- The Washington Times - Monday, March 12, 2018

The House intelligence committee has finished its Russian election-meddling investigation with a draft report concluding there was no collusion or coordination between Donald Trump’s 2016 presidential campaign and the Kremlin, according to GOP panel members.

“The bottom line: The Russians did commit active measures against our election in ‘16, and we think they will do that in the future,” Rep. Mike Conaway, Texas Republican and one of the probe’s leaders, said late Monday on Capitol Hill.

While the Texas Republican said panel members agreed with conclusion of leading U.S. intelligence agencies that Russia had interfered with the election — he added that they disagreed “with the narrative that they were trying to help Trump.”

“We found no evidence of collusion,” Mr. Conaway said. “We found perhaps some bad judgment, inappropriate meetings. But only Tom Clancy or Vince Flynn or someone else like that could take these series of inadvertent contacts with each other, meetings, whatever, and weave that into some sort of a fiction and turn it into a page-turner, spy thriller.”

Late Monday on Twitter President Trump welcomed the release. “THE HOUSE INTELLIGENCE COMMITTEE HAS, AFTER A 14 MONTH LONG IN-DEPTH INVESTIGATION, FOUND NO EVIDENCE OF COLLUSION OR COORDINATION BETWEEN THE TRUMP CAMPAIGN AND RUSSIA TO INFLUENCE THE 2016 PRESIDENTIAL ELECTION,” he wrote.

Democrats will receive the Republican majority’s 150-page draft report — which includes more than 20 recommendations on election and cybersecurity safety — on Tuesday for review and comment, Mr. Conaway added, noting the committee overall interviewed 73 witness, held nine hearings and briefings, and reviewed more than 300,000 documents.

The public will not see the report until the intelligence community has decided what sensitive information can become public, a process that could take weeks.

But the committee is so divided along party lines that Democrats are expected to issue a separate report with much different conclusions.

Last week Republicans hit the brakes hard on the probe, saying it had reached the end of its usefulness and accusing Democrats of dragging it out so it hangs over the upcoming midterm elections.

Democrats countered that the inquiry was far from over and insisted that more issues required clarification, hammering Republicans for failing to use subpoenas to push recent witnesses to answer questions they charged were central to the investigation.

Late Monday the panel’s top Democrat reacted to the announcement of the probe’s conclusion by lashing out at Republicans for caving in to pressure to stop investigating a GOP president.

“The House Majority has announced it is terminating the Russia investigation, leaving to others the important work of determining the full extent of Russian interference in our election, the role of U.S. persons connected to the Trump campaign in that intervention, possible efforts to obstruct the investigation by the president, and most important, what needs to be done to protect the country going forward,” said Rep. Adam Schiff, California Democrat.

“It is nonetheless another tragic milestone for this Congress, and represents yet another capitulation to the executive branch,” Mr. Schiff added. “By ending its oversight role in the only authorized investigation in the House, the Majority has placed the interests of protecting the president over protecting the country, and history will judge its actions harshly.”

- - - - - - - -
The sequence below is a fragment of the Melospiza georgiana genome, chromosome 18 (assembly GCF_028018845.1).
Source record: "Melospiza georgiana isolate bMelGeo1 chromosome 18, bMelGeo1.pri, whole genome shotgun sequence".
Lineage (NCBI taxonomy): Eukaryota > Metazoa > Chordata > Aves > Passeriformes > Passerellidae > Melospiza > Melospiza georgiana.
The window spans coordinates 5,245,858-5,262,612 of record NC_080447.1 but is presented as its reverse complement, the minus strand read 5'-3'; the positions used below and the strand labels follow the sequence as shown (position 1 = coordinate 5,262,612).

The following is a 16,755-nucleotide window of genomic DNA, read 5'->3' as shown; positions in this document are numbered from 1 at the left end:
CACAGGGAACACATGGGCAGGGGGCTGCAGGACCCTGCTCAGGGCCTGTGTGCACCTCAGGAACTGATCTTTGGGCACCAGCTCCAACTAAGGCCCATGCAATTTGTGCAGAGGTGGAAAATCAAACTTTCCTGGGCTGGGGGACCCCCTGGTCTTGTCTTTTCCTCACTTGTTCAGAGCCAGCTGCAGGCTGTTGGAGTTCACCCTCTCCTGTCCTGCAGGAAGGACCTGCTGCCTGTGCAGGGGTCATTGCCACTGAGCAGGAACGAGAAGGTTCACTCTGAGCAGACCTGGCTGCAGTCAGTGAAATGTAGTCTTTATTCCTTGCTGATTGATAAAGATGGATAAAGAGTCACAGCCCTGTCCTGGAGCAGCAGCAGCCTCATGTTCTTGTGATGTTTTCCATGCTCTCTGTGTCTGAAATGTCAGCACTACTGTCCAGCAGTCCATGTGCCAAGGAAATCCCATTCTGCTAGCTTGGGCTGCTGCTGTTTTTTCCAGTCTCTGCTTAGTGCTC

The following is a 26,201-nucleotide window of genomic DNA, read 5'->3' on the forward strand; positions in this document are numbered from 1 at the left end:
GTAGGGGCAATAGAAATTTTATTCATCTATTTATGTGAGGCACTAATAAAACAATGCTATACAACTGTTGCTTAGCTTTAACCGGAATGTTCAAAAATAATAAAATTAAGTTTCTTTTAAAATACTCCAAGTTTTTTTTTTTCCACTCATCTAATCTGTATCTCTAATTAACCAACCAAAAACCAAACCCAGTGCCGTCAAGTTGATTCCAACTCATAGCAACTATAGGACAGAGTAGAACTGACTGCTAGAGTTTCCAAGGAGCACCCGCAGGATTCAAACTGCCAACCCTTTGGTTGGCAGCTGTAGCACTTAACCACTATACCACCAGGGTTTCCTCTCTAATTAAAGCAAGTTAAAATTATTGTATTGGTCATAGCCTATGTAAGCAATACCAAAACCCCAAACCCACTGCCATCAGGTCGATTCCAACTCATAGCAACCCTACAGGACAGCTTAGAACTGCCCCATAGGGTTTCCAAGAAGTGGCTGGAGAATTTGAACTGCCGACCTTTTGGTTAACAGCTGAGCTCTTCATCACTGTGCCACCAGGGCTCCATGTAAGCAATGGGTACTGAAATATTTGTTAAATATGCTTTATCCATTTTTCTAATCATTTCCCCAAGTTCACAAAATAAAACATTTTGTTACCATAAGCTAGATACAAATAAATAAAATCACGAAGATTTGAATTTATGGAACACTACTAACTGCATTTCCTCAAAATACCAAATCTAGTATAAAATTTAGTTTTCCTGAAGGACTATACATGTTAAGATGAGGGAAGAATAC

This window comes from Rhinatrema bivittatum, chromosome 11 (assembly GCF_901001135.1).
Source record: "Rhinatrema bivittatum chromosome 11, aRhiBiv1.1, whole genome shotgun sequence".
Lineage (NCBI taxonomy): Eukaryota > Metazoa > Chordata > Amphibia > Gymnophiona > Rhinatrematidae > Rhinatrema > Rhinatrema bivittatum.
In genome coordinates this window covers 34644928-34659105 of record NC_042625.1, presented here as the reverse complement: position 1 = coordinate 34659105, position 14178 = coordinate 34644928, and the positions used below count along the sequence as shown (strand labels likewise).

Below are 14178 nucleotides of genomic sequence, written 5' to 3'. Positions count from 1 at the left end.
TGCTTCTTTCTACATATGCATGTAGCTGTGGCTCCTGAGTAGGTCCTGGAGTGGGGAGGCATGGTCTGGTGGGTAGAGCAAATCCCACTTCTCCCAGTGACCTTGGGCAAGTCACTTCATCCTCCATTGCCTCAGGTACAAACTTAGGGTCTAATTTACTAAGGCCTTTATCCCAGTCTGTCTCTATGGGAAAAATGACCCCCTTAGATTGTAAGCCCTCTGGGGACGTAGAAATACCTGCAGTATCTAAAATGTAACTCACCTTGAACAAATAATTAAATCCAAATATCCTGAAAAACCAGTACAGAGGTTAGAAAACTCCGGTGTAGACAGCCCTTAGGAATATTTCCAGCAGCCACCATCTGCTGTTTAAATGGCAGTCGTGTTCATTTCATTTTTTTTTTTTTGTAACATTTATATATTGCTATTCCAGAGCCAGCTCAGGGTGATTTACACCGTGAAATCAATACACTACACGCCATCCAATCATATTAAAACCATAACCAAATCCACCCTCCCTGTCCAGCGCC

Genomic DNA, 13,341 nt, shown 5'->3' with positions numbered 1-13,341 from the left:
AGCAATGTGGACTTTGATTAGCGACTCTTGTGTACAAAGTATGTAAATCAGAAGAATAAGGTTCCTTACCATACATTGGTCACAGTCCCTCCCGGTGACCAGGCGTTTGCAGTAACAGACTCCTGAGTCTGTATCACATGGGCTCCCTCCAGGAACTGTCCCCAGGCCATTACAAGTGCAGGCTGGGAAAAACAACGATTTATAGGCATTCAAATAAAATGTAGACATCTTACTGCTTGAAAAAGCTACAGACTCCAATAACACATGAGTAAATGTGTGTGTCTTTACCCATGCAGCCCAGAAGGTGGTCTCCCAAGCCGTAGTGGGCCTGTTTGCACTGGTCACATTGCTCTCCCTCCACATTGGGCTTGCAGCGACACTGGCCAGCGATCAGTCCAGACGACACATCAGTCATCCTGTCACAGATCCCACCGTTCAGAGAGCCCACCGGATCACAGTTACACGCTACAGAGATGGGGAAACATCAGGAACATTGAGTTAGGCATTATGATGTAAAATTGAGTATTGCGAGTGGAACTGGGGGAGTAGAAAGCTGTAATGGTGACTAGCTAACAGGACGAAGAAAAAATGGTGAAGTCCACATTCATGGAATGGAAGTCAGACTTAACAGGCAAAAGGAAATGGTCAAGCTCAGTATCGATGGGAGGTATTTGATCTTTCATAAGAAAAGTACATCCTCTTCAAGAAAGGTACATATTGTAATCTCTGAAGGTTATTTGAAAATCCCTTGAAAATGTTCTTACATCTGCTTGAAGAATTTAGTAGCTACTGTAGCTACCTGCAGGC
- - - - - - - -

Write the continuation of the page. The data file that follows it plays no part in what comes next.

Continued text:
House Democratic Caucus chairman, Rep. Joe Crowley added in a late statement, “This announcement strains credulity. The Republicans on the House Intelligence Committee never launched a genuine investigation to begin with, so we can hardly be expected to take their conclusions seriously. The American people want and deserve the facts, which is why Special Counsel Robert Mueller’s investigation must be allowed to continue independently.”

Last year the committee erupted in partisan battle after chairman Rep. Devin Nunes visited the White House without other committee members and reviewed information which alleged that Obama-era national security officials had spied on the Trump campaign.

The ensuing controversy saw the California Republican step aside from leading the panel’s Russia investigation until last December.

In recent weeks, the committee’s internal dysfunction grew even wider as national headlines followed Democrats and Republicans issuing dueling memos over alleged Justice Department and FBI abuses at the nation’s secret surveillance court when securing warrants to spy on Trump campaign personnel.

Democrats countered the charges were an attempt to smear special counsel Robert Mueller’s investigation of Russian meddling in the 2016 election.

During the fracas news even surfaced that the panel was considering building a physical wall in the committee’s office to separate GOP and Democratic aides.

With the close of the House probe, the Capitol Hill spotlight now heats up on the Senate intelligence committee — which has thus far conducted a more unified investigation. Its leadership said it soon expects to start issuing periodic reports containing cybersecurity recommendations aimed at keeping Russian influence out of the upcoming 2018 midterm elections.

This article is based in part on wire service reports.


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